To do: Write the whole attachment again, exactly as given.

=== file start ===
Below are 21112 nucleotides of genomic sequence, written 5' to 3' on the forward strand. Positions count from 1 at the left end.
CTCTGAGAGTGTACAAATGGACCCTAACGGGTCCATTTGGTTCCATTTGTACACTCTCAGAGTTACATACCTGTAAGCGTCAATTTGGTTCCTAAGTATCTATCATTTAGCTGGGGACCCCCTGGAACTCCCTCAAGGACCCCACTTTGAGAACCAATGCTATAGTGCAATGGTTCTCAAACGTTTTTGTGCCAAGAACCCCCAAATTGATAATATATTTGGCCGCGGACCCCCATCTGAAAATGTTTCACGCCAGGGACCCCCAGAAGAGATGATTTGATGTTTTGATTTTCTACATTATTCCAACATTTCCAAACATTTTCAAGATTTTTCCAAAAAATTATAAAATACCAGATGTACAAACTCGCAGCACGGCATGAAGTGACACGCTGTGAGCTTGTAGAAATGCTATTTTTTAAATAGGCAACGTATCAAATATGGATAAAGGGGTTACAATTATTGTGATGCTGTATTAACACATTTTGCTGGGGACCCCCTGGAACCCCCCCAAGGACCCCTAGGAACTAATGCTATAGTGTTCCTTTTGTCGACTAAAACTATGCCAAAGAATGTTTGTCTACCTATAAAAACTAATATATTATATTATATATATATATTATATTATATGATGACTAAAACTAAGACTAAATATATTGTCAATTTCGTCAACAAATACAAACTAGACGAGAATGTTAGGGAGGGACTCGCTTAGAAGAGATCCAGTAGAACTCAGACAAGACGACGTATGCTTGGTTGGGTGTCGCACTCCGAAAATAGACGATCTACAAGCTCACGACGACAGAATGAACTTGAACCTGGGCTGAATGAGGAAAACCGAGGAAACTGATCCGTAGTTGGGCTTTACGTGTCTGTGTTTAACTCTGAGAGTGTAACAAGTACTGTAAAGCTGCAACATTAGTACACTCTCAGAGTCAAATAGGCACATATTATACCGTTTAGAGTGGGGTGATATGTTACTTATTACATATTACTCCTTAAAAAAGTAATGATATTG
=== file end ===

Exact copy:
Below are 21112 nucleotides of genomic sequence, written 5' to 3' on the forward strand. Positions count from 1 at the left end.
CTCTGAGAGTGTACAAATGGACCCTAACGGGTCCATTTGGTTCCATTTGTACACTCTCAGAGTTACATACCTGTAAGCGTCAATTTGGTTCCTAAGTATCTATCATTTAGCTGGGGACCCCCTGGAACTCCCTCAAGGACCCCACTTTGAGAACCAATGCTATAGTGCAATGGTTCTCAAACGTTTTTGTGCCAAGAACCCCCAAATTGATAATATATTTGGCCGCGGACCCCCATCTGAAAATGTTTCACGCCAGGGACCCCCAGAAGAGATGATTTGATGTTTTGATTTTCTACATTATTCCAACATTTCCAAACATTTTCAAGATTTTTCCAAAAAATTATAAAATACCAGATGTACAAACTCGCAGCACGGCATGAAGTGACACGCTGTGAGCTTGTAGAAATGCTATTTTTTAAATAGGCAACGTATCAAATATGGATAAAGGGGTTACAATTATTGTGATGCTGTATTAACACATTTTGCTGGGGACCCCCTGGAACCCCCCCAAGGACCCCTAGGAACTAATGCTATAGTGTTCCTTTTGTCGACTAAAACTATGCCAAAGAATGTTTGTCTACCTATAAAAACTAATATATTATATTATATATATATATTATATTATATGATGACTAAAACTAAGACTAAATATATTGTCAATTTCGTCAACAAATACAAACTAGACGAGAATGTTAGGGAGGGACTCGCTTAGAAGAGATCCAGTAGAACTCAGACAAGACGACGTATGCTTGGTTGGGTGTCGCACTCCGAAAATAGACGATCTACAAGCTCACGACGACAGAATGAACTTGAACCTGGGCTGAATGAGGAAAACCGAGGAAACTGATCCGTAGTTGGGCTTTACGTGTCTGTGTTTAACTCTGAGAGTGTAACAAGTACTGTAAAGCTGCAACATTAGTACACTCTCAGAGTCAAATAGGCACATATTATACCGTTTAGAGTGGGGTGATATGTTACTTATTACATATTACTCCTTAAAAAAGTAATGATATTG